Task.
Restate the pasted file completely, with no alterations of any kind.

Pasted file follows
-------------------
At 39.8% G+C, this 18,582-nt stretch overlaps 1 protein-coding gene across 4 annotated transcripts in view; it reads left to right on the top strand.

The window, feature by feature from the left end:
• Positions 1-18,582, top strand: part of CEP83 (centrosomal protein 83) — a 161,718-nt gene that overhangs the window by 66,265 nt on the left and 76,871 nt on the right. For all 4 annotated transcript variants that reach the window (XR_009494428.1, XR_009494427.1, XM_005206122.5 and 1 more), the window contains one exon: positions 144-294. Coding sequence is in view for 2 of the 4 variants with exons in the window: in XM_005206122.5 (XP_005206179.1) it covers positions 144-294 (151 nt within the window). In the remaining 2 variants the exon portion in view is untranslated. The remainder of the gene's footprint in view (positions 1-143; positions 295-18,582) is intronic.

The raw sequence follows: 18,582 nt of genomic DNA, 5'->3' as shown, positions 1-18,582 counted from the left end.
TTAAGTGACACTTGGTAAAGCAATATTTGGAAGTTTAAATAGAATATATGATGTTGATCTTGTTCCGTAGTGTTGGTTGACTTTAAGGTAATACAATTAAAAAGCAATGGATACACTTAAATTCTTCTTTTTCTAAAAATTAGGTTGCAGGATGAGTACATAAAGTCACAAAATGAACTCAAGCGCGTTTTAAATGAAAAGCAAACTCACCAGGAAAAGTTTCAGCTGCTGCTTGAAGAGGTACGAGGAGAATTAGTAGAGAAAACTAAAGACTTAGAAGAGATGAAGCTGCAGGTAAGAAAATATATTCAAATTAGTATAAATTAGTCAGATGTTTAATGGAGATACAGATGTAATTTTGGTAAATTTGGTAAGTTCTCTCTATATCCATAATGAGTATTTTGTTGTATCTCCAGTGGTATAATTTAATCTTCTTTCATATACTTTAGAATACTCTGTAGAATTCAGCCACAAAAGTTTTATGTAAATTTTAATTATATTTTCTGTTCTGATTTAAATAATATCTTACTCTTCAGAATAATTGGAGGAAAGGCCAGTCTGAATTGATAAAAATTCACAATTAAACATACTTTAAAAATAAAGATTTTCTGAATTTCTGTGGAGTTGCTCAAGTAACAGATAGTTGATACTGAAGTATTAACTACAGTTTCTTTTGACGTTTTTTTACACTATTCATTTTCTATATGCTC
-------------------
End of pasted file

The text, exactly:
At 39.8% G+C, this 18,582-nt stretch overlaps 1 protein-coding gene across 4 annotated transcripts in view; it reads left to right on the top strand.

The window, feature by feature from the left end:
• Positions 1-18,582, top strand: part of CEP83 (centrosomal protein 83) — a 161,718-nt gene that overhangs the window by 66,265 nt on the left and 76,871 nt on the right. For all 4 annotated transcript variants that reach the window (XR_009494428.1, XR_009494427.1, XM_005206122.5 and 1 more), the window contains one exon: positions 144-294. Coding sequence is in view for 2 of the 4 variants with exons in the window: in XM_005206122.5 (XP_005206179.1) it covers positions 144-294 (151 nt within the window). In the remaining 2 variants the exon portion in view is untranslated. The remainder of the gene's footprint in view (positions 1-143; positions 295-18,582) is intronic.

The raw sequence follows: 18,582 nt of genomic DNA, 5'->3' as shown, positions 1-18,582 counted from the left end.
TTAAGTGACACTTGGTAAAGCAATATTTGGAAGTTTAAATAGAATATATGATGTTGATCTTGTTCCGTAGTGTTGGTTGACTTTAAGGTAATACAATTAAAAAGCAATGGATACACTTAAATTCTTCTTTTTCTAAAAATTAGGTTGCAGGATGAGTACATAAAGTCACAAAATGAACTCAAGCGCGTTTTAAATGAAAAGCAAACTCACCAGGAAAAGTTTCAGCTGCTGCTTGAAGAGGTACGAGGAGAATTAGTAGAGAAAACTAAAGACTTAGAAGAGATGAAGCTGCAGGTAAGAAAATATATTCAAATTAGTATAAATTAGTCAGATGTTTAATGGAGATACAGATGTAATTTTGGTAAATTTGGTAAGTTCTCTCTATATCCATAATGAGTATTTTGTTGTATCTCCAGTGGTATAATTTAATCTTCTTTCATATACTTTAGAATACTCTGTAGAATTCAGCCACAAAAGTTTTATGTAAATTTTAATTATATTTTCTGTTCTGATTTAAATAATATCTTACTCTTCAGAATAATTGGAGGAAAGGCCAGTCTGAATTGATAAAAATTCACAATTAAACATACTTTAAAAATAAAGATTTTCTGAATTTCTGTGGAGTTGCTCAAGTAACAGATAGTTGATACTGAAGTATTAACTACAGTTTCTTTTGACGTTTTTTTACACTATTCATTTTCTATATGCTC